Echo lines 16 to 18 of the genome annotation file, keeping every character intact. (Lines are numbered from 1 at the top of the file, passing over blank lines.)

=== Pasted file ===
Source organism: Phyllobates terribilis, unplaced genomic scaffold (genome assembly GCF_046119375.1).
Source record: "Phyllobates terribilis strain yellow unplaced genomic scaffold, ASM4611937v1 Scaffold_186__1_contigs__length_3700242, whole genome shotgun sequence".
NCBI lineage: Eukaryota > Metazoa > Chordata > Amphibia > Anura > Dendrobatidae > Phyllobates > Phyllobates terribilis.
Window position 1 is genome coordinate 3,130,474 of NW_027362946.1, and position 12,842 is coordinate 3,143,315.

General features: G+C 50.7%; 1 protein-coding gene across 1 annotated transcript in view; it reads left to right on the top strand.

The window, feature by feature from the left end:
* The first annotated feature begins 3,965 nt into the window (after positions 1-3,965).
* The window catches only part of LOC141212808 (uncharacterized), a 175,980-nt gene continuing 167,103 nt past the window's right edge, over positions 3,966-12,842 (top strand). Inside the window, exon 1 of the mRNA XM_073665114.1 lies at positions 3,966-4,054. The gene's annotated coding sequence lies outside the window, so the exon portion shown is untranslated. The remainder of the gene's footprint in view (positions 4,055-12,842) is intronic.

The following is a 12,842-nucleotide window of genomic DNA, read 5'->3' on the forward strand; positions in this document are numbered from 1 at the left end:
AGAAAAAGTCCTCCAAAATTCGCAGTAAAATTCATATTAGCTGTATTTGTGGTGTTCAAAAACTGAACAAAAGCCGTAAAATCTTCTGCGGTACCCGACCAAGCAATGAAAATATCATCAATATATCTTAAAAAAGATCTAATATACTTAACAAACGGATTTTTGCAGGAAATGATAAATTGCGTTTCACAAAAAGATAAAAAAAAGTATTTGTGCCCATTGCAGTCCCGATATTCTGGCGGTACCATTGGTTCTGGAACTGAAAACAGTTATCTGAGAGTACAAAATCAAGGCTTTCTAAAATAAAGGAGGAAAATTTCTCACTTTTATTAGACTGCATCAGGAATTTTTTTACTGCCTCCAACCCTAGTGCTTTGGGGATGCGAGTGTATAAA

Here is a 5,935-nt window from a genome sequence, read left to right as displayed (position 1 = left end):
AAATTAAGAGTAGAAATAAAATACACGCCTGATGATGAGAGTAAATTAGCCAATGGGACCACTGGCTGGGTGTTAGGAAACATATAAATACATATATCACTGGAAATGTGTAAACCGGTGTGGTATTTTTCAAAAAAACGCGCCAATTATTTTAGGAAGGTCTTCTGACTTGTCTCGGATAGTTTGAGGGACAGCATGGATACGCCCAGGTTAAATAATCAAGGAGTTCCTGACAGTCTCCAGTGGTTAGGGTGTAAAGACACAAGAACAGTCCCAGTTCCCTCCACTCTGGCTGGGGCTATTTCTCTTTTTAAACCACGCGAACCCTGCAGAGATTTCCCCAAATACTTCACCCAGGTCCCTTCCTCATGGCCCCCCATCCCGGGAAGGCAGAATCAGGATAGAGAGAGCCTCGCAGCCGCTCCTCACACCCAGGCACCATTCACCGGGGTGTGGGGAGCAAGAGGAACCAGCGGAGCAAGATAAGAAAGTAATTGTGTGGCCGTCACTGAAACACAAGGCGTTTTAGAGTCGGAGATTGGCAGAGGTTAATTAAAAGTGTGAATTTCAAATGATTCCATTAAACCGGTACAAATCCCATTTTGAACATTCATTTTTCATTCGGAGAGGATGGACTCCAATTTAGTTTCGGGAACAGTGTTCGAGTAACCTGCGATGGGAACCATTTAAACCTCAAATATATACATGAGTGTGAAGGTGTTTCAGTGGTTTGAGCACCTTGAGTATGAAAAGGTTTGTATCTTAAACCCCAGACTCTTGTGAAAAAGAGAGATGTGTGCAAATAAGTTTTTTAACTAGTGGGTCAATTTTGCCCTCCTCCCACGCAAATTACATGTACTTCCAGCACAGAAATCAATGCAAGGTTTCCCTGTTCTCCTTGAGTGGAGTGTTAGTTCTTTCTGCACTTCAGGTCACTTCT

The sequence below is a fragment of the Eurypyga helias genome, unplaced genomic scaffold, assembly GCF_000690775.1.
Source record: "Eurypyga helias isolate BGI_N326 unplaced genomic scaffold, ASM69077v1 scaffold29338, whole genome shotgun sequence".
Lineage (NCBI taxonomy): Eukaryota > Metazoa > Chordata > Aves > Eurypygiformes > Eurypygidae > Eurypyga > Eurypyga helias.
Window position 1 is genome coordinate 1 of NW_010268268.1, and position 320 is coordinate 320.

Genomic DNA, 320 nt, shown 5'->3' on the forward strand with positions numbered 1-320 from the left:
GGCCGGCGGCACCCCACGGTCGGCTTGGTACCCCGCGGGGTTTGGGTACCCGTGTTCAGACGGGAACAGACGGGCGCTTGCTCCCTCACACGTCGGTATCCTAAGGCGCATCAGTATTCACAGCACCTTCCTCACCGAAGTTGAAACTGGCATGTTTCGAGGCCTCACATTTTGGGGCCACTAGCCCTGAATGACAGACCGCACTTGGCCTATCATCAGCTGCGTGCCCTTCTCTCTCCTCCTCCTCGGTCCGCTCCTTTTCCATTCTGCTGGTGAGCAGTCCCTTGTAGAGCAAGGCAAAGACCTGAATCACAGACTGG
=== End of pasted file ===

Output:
Window position 1 is genome coordinate 1 of NW_010268268.1, and position 320 is coordinate 320.

Genomic DNA, 320 nt, shown 5'->3' on the forward strand with positions numbered 1-320 from the left:
GGCCGGCGGCACCCCACGGTCGGCTTGGTACCCCGCGGGGTTTGGGTACCCGTGTTCAGACGGGAACAGACGGGCGCTTGCTCCCTCACACGTCGGTATCCTAAGGCGCATCAGTATTCACAGCACCTTCCTCACCGAAGTTGAAACTGGCATGTTTCGAGGCCTCACATTTTGGGGCCACTAGCCCTGAATGACAGACCGCACTTGGCCTATCATCAGCTGCGTGCCCTTCTCTCTCCTCCTCCTCGGTCCGCTCCTTTTCCATTCTGCTGGTGAGCAGTCCCTTGTAGAGCAAGGCAAAGACCTGAATCACAGACTGG